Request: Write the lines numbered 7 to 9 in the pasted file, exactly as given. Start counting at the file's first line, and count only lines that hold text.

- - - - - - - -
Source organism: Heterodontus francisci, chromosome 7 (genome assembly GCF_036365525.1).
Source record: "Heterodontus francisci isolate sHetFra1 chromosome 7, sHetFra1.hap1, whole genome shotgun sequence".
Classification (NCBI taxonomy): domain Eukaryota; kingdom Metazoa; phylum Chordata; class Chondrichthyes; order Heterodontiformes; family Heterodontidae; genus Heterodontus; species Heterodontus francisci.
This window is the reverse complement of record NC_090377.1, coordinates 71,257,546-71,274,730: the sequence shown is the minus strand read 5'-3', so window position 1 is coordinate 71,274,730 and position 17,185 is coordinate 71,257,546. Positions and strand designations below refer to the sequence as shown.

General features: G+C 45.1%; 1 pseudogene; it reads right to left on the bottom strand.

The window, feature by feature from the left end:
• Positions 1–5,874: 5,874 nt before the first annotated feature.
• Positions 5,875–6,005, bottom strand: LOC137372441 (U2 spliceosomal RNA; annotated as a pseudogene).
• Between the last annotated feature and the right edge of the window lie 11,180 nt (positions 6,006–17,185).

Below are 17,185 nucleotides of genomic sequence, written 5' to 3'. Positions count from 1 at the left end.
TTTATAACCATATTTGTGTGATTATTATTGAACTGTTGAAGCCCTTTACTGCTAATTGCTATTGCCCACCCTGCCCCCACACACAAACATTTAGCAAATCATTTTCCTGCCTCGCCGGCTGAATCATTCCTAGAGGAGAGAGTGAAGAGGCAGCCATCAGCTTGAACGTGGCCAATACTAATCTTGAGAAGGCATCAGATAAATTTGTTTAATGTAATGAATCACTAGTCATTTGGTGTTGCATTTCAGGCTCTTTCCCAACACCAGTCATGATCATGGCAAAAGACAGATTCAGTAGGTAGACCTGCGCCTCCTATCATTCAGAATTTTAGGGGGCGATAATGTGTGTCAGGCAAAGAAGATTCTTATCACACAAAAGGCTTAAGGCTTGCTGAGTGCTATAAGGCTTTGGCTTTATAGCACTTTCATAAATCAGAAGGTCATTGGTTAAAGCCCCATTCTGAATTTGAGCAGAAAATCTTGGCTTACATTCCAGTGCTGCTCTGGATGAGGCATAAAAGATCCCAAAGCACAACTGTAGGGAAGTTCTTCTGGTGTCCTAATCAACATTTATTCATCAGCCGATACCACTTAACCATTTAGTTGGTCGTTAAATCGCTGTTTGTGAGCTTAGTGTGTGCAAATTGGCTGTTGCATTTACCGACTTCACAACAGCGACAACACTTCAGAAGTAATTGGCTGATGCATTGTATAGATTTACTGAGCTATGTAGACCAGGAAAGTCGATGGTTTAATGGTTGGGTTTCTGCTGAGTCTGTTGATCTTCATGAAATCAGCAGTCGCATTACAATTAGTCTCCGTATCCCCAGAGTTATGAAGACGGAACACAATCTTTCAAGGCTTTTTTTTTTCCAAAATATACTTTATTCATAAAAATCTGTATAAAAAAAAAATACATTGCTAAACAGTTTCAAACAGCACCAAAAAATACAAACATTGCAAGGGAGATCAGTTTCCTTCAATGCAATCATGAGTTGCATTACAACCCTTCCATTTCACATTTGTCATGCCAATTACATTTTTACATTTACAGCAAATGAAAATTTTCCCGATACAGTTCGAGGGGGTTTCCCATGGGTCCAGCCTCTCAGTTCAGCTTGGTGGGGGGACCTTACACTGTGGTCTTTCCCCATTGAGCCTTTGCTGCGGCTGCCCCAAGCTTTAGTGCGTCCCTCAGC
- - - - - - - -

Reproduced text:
• Positions 1–5,874: 5,874 nt before the first annotated feature.
• Positions 5,875–6,005, bottom strand: LOC137372441 (U2 spliceosomal RNA; annotated as a pseudogene).
• Between the last annotated feature and the right edge of the window lie 11,180 nt (positions 6,006–17,185).